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How do criminals steal money from bank accounts?

The methods used by criminals to compromise bank accounts have improved in sophistication and scope, affecting 1 in 5 British people as cyber criminals steal £2 million every day. The price of digital convenience, such as internet banking, means that the attack surface that fraudsters can exploit has also grown. Therefore consumers and organisations alike must educate themselves on how to protect their financial data, and how to react properly when incidents take place.

5 common ways financial data can be stolen


Some types of malicious software, including viruses and trojans, can break a system and perform various actions, such as deleting sensitive data, modifying system settings, or tracking user's activities. Unfortunately, some apps incorporate trojans that are released once the app is downloaded. This malware can swap the official banking app with a fake one capturing sensitive information when the victim enters their card details. According to RSA Fraud and Intelligence’s report, the number of fraud attacks originating from fake apps almost trebled in 2019. Hence, it is imperative to check the reviews of the app and read the terms and conditions before allowing it access to your data.

Data breaches

Over 4 billion records were compromised in the first six months of 2019 alone. If your financial data was exposed during a security incident, criminals will attempt to use it to access your funds. According to a recent study made by Gallagher, in 2018, there were 1.4 million UK SMEs involved in significant cybersecurity incidents, costing them a total of £8.8bn. The insurance and risk management organisation also highlighted that around 57,000 UK SMEs could collapse in 2019 as they do not have a crisis strategy in the event of a severe cybersecurity incident.


Banking institutions are the most impersonated businesses by criminals in phishing scams. It is important that you do not reveal any financial data before you investigate the validity of a banking communication. Scammers use spoofed logos and email addresses that are highly convincing and difficult to detect as fake. They may also create a sense of urgency to deceive victims into revealing their credit card information, such as warning customers that suspicious activity has been detected. Some of the scams also include malicious links that imitate legitimate websites. It is advisable that you verify if the URLs match before you click any suspicious links.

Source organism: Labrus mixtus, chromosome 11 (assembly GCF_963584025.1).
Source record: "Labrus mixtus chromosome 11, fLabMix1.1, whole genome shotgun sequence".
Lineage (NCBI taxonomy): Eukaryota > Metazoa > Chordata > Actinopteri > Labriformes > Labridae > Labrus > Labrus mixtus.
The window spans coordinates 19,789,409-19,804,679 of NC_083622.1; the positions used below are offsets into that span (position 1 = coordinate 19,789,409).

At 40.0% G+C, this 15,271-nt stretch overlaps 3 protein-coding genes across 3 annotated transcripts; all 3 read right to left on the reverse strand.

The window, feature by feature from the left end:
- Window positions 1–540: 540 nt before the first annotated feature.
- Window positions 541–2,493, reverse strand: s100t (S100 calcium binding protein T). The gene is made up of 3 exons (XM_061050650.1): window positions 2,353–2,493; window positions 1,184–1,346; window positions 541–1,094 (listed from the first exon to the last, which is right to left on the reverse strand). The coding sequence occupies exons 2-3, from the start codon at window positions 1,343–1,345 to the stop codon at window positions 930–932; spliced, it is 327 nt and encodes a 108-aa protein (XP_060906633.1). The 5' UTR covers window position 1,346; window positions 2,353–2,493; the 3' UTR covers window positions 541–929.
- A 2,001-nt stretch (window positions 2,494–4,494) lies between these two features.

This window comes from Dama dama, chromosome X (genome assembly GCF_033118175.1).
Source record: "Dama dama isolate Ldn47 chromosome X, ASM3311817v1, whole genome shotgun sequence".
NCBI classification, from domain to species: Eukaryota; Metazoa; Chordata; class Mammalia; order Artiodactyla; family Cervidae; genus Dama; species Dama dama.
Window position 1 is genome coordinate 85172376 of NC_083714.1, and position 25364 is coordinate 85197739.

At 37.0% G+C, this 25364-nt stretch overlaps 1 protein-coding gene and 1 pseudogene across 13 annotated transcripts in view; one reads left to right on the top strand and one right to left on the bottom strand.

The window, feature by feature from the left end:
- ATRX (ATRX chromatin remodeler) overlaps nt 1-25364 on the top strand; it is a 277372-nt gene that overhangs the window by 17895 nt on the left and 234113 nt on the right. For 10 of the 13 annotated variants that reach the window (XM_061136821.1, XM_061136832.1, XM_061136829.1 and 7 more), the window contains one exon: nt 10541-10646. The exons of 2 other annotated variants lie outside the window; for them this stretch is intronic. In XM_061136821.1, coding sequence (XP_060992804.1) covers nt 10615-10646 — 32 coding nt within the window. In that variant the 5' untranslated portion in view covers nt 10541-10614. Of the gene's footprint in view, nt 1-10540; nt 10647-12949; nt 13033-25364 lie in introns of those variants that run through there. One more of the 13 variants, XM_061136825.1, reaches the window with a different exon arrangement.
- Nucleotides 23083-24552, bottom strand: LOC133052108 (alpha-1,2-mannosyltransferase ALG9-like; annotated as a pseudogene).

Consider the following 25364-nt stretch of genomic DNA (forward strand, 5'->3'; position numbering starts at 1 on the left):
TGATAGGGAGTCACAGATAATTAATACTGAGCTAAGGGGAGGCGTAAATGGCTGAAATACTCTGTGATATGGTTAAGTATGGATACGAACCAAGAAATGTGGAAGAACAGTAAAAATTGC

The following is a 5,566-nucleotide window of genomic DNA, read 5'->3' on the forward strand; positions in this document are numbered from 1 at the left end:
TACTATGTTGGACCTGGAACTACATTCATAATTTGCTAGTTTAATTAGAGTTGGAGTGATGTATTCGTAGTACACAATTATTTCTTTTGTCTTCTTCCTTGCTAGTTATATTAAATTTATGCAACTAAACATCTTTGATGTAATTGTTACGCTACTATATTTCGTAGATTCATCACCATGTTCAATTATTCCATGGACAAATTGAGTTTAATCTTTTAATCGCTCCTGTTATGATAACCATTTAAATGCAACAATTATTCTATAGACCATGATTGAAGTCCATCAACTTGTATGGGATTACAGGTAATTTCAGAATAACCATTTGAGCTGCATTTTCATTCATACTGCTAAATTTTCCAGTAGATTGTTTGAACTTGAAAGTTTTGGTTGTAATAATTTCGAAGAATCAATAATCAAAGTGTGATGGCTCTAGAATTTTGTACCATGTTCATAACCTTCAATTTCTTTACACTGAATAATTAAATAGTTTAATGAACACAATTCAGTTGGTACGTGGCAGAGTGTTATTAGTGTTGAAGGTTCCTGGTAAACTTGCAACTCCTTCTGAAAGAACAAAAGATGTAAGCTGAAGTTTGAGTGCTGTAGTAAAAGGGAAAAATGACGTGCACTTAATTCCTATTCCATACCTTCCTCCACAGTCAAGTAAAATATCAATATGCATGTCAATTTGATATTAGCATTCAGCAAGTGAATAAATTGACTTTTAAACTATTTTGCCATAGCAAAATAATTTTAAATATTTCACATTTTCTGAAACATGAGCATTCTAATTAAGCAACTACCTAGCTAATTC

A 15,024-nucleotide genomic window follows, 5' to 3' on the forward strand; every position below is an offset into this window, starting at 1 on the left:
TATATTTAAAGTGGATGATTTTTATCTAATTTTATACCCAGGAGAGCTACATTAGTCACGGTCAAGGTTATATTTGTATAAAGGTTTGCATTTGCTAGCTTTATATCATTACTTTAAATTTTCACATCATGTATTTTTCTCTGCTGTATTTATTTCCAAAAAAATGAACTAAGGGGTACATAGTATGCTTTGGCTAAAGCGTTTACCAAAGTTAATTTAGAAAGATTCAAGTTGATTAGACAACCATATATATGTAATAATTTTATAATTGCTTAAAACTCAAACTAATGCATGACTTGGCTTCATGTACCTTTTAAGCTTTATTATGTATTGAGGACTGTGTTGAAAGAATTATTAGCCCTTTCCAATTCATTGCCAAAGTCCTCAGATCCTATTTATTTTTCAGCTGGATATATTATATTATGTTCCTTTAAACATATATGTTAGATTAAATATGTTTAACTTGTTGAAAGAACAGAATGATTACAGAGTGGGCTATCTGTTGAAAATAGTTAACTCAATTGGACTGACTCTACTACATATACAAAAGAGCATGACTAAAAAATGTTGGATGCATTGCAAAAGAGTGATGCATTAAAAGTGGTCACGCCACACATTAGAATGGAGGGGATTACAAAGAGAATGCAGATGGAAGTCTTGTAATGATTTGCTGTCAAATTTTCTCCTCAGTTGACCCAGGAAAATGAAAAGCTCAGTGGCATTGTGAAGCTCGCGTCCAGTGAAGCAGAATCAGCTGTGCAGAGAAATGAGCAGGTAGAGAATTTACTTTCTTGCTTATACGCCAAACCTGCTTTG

Insecure networks

Routers used in large venues, such as airports, typically present vulnerabilities that can allow cyber criminals to access credit card details or passwords. Therefore, it is recommended to avoid connecting your devices to insecure networks.

SIM swap

Since many institutions, including Banks, verify your identity through your mobile phone, fraudsters will try to intercept it and gain access to your accounts. Criminals are able to transfer your mobile number to their phone which helps them to bypass 2FA security measures. If your phone stops working or you cannot send or receive text messages, contact your carrier immediately to report phone takeover fraud using an alternative method such as online chat or calling from a different device.


What consumers can do to protect their account

There are a wide range of tools and services available to consumers to help protect their financial data.

Cyber insurance
Cyber insurance is fast becoming a staple monthly expense for UK households, with more and more insurers offering policies. Cyber insurances provide comprehensive protection for businesses and consumers against financial fraud.

We work with a number of insurers to provide an extra layer of protection for end users, such as our Cyber Security Score. Like a credit score, it helps consumers to understand exactly how at risk they are of being targeted by cyber criminals, and we also provide relevant education on the latest threats. With more education, consumers are less likely to engage with fraudulent attempts to compromise their accounts, thus mitigating risk for insurers.


Antivirus is important as it may intercept malicious downloads in instances where a consumer has misinterpreted a fake communication.

Our solutions

Consumers require more than antivirus to stay safe from current threats and by combining DynaRisk’s tools with insurance products and antivirus services, they can secure their digital footprint.


Get in touch to discuss ways you can work with DynaRisk; from home protection plans to data breach reporting services, we have a range of products that increase leads and cyber insurance policy sales.